Rock and ice at NAM2010

The National Astronomy Meeting 2010 at Glasgow University has been hearing from those interested in water in the universe, according to the Astronomy Now magazine’s NAM2010 blog.

The big story (covered in Discovery as well as Astronomy Now) is on the emergence of pollutants in the atmospheres of White Dwarfs. Now there’s no reason for these to be there as the atmospheres of these things tend to be pretty clean. However, observations show 3-20% have some level of pollutants (the level to which the survey was sensitive to was the mass of a 150km asteroid). Previously, people thought this may be due to stuff lying about between the stars and the telescope in interstellar space, but the analysis of this survey refutes that, suggesting the material comes from the remains of rocky material around the star. In addition the signature of water was detected far and wide, suggesting there are a lot more wet planets out there than thought as well as a lot more rocky ones.

…and the water didn’t stop there. A new class of objects known as Main Belt Comets were presented which were comets residing in the asteroid belt. Now we know comets are closer to frosted blocks of rock than dirty ice, we also know that ice can remain trapped in them for a very long time even part way into the inner solar system. This allows us to look for the signatures of bodies with no frost on the outside that are nevertheless emitting small amounts of ice from pockets below the surface, possibly exposed due to impacts or fragmentation. About a half dozen MBCs have been seen.

A most certainly non MBC was Comet McNaught, which put on a huge show in 2007 with a tail stretching across the horizon. Now results from the Ulysses spacecraft suggest that the extent of the ionised comet was even greater. The spacecraft measured the wake of the comet in the solar wind from a distance more than one and a half times the Earth Sun distance away. It took the spacecraft eighteen days to cross the wake, compared with 2.5 days for Comet Hyakutake. Of course, things like the increased width of the wake with distance and the strength of the solar wind encountered do need to be taken into account, but measurements from other spacecraft such as Giotto, which encountered the tails of Grigg-Skjellerup and Halley, each taking a matter of hours to cross, seem to confirm the immensity of McNaught’s plasma presence.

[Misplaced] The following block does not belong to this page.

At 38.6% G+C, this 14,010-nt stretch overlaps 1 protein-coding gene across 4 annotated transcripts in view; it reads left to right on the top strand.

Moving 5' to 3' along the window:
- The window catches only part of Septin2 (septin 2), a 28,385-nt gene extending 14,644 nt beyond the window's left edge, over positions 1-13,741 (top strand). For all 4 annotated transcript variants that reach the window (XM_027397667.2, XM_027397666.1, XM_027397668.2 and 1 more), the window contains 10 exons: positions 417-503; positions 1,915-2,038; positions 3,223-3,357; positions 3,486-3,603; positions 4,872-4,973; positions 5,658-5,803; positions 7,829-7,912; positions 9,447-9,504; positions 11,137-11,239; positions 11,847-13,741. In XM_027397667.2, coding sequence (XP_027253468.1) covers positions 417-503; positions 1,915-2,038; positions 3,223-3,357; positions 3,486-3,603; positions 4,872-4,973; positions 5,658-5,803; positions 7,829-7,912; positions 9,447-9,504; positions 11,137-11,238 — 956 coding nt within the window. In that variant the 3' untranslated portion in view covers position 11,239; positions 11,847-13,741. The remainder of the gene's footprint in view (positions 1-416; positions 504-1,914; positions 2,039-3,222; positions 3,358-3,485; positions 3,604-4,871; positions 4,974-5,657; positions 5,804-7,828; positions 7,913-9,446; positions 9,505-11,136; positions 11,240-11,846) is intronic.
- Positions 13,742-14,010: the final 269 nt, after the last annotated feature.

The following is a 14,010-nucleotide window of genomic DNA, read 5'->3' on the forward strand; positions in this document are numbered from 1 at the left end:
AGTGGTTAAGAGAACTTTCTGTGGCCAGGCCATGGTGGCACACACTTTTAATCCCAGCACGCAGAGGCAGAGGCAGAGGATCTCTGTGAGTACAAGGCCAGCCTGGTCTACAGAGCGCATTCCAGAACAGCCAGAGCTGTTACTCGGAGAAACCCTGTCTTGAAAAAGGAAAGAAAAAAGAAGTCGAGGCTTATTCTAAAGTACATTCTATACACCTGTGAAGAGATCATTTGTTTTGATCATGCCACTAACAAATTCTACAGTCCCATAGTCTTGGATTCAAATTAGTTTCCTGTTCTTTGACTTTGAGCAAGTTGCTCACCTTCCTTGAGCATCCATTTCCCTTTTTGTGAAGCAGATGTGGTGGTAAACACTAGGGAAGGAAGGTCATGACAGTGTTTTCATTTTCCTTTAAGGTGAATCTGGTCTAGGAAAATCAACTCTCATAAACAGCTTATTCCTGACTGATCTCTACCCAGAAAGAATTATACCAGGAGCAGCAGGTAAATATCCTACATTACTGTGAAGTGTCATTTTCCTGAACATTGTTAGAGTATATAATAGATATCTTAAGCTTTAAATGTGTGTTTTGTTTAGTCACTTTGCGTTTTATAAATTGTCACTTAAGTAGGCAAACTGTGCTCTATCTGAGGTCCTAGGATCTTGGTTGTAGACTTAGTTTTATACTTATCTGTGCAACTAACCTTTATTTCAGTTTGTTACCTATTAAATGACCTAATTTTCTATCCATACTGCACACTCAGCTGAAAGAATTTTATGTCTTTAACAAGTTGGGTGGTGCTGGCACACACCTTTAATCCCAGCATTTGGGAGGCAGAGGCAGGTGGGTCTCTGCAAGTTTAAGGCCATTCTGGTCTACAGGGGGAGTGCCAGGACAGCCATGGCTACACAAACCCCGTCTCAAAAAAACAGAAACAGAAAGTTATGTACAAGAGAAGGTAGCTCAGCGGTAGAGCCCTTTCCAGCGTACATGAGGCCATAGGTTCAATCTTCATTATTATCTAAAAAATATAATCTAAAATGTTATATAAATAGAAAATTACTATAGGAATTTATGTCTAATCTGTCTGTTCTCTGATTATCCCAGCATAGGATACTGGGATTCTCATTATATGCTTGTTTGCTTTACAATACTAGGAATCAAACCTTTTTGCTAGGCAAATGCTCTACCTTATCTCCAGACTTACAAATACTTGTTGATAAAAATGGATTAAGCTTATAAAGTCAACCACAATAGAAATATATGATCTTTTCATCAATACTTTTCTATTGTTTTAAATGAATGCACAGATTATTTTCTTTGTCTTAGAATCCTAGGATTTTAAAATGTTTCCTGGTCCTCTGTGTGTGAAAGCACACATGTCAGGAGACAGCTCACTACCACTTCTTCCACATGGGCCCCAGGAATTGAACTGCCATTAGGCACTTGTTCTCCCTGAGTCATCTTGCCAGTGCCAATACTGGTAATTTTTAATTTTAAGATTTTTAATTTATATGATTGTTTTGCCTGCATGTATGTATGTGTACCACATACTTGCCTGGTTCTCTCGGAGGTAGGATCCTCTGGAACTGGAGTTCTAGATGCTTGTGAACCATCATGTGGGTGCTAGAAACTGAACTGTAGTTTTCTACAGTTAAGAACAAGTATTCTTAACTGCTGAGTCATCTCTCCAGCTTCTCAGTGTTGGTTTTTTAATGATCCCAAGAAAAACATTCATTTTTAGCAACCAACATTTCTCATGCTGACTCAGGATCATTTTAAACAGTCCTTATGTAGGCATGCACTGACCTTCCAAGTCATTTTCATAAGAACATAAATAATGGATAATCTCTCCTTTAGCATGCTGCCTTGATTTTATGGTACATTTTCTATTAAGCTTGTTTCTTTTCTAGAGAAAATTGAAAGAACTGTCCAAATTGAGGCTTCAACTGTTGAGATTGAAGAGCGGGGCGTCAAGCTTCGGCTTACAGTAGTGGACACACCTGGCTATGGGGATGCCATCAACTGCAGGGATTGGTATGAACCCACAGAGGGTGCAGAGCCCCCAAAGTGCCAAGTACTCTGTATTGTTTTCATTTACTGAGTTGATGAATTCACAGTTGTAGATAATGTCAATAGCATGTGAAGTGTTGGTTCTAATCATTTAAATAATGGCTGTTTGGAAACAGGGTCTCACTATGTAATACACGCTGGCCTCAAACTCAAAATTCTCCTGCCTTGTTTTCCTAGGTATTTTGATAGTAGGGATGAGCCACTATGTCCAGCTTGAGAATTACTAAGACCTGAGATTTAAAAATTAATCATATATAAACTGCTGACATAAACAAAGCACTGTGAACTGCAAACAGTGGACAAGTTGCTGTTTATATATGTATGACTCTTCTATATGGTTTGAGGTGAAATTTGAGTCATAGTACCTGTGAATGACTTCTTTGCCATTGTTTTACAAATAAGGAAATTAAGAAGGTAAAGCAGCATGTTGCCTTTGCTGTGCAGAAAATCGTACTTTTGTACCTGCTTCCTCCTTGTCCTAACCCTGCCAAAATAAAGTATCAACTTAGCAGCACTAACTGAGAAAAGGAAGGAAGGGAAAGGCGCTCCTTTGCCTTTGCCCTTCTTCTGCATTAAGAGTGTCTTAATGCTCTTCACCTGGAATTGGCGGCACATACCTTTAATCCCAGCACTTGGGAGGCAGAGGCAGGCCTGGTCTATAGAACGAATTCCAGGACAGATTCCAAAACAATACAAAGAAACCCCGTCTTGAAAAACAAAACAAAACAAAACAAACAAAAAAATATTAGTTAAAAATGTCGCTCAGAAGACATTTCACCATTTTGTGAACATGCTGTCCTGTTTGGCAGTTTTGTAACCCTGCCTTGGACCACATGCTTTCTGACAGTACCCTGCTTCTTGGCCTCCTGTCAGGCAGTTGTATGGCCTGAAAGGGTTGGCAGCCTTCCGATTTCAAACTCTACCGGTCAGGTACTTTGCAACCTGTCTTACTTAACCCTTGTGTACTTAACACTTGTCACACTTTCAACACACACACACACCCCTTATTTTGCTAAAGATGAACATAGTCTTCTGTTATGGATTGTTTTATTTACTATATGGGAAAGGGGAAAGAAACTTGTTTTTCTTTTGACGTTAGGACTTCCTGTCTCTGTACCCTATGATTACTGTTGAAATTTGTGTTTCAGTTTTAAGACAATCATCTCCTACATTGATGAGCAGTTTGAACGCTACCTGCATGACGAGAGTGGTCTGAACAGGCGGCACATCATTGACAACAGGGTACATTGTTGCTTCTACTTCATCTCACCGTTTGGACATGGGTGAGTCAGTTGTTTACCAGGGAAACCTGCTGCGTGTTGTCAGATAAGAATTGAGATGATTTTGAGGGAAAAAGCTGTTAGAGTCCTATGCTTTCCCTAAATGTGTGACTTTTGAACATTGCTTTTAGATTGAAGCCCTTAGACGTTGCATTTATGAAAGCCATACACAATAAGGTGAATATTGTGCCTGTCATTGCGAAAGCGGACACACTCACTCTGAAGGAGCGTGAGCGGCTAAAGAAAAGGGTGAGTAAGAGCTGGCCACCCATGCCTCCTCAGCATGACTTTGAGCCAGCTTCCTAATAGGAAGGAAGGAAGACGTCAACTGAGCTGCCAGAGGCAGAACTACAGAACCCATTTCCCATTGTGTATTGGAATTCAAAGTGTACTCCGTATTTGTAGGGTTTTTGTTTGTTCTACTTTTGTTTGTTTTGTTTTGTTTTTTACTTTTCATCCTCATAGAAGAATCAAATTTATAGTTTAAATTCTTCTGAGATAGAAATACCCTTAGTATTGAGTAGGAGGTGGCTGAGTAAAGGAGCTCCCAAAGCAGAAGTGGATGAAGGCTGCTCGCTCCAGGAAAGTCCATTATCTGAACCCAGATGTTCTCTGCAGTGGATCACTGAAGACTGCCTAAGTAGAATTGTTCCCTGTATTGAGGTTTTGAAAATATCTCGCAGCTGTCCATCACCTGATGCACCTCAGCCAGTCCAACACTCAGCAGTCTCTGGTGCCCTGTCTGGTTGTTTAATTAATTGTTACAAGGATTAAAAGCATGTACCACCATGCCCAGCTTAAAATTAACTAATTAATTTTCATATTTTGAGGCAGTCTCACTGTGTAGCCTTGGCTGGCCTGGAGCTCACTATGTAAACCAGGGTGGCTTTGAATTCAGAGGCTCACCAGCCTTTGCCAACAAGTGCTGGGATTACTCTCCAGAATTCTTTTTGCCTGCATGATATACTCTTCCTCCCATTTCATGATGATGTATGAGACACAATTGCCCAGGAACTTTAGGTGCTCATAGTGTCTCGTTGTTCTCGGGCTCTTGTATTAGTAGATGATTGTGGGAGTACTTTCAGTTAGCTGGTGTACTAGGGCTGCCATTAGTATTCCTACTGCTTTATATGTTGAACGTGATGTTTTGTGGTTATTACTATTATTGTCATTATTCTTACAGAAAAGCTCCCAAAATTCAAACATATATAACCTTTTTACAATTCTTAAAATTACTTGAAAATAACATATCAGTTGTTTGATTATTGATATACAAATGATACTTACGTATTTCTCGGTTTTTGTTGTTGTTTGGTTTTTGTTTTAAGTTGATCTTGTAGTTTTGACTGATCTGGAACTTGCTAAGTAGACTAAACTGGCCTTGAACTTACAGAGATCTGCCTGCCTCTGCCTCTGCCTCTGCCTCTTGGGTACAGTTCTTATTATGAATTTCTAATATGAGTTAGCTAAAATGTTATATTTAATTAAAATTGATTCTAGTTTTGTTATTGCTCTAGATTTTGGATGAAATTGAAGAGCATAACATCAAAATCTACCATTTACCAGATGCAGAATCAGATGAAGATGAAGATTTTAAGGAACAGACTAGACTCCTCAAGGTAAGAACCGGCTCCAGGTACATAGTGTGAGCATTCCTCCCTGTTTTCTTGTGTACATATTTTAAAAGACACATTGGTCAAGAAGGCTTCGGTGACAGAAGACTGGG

Another thing revealed in that session was water in lots of exoplanetary atmospheres. In other sessions, more exoplanets popped up – nine new ones to be exact. The nine new planets included some with backward orbits and strange inclinations. The suggestion from these is that they didn’t simply migrate inwards of their own accord after forming from the protoplanetary disc, but were kicked in by gravitational interactions with say a nearby brown or red dwarf. The bad news is for Earth like planets in the vicinity, migration is something that can be coped with, huge planets bouncing round like deranged comets looking for a fight is not. Earths in this situation are either destroyed or depart the planetary system, looking to be alone.

Astronomy Now also recorded a few interviews at NAM2010 and stuck them on their youtube channel:

Meanwhile, UCL released a mini-lecture by one of its PhD students on the science her group is doing on the moons of Saturn.

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